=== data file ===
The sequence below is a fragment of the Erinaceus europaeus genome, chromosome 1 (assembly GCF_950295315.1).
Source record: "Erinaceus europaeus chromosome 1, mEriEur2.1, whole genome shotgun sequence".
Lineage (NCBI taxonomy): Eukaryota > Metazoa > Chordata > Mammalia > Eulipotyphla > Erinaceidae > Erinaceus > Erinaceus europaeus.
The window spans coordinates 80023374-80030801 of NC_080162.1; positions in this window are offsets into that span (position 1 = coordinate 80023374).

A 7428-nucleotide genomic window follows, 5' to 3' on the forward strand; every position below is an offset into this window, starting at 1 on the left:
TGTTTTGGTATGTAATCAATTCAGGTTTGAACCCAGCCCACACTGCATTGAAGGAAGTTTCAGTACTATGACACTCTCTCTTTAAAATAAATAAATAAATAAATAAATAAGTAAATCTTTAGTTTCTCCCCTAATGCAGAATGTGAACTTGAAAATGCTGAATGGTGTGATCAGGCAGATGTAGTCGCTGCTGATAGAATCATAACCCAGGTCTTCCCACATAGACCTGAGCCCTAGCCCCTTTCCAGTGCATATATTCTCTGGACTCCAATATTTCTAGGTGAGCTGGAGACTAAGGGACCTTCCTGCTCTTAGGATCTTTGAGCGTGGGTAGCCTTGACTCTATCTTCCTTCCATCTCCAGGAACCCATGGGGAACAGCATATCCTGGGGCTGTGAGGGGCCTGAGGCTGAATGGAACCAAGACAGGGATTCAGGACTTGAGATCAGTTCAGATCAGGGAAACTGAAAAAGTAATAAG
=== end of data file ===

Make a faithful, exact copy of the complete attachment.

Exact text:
The sequence below is a fragment of the Erinaceus europaeus genome, chromosome 1 (assembly GCF_950295315.1).
Source record: "Erinaceus europaeus chromosome 1, mEriEur2.1, whole genome shotgun sequence".
Lineage (NCBI taxonomy): Eukaryota > Metazoa > Chordata > Mammalia > Eulipotyphla > Erinaceidae > Erinaceus > Erinaceus europaeus.
The window spans coordinates 80023374-80030801 of NC_080162.1; positions in this window are offsets into that span (position 1 = coordinate 80023374).

A 7428-nucleotide genomic window follows, 5' to 3' on the forward strand; every position below is an offset into this window, starting at 1 on the left:
TGTTTTGGTATGTAATCAATTCAGGTTTGAACCCAGCCCACACTGCATTGAAGGAAGTTTCAGTACTATGACACTCTCTCTTTAAAATAAATAAATAAATAAATAAATAAGTAAATCTTTAGTTTCTCCCCTAATGCAGAATGTGAACTTGAAAATGCTGAATGGTGTGATCAGGCAGATGTAGTCGCTGCTGATAGAATCATAACCCAGGTCTTCCCACATAGACCTGAGCCCTAGCCCCTTTCCAGTGCATATATTCTCTGGACTCCAATATTTCTAGGTGAGCTGGAGACTAAGGGACCTTCCTGCTCTTAGGATCTTTGAGCGTGGGTAGCCTTGACTCTATCTTCCTTCCATCTCCAGGAACCCATGGGGAACAGCATATCCTGGGGCTGTGAGGGGCCTGAGGCTGAATGGAACCAAGACAGGGATTCAGGACTTGAGATCAGTTCAGATCAGGGAAACTGAAAAAGTAATAAG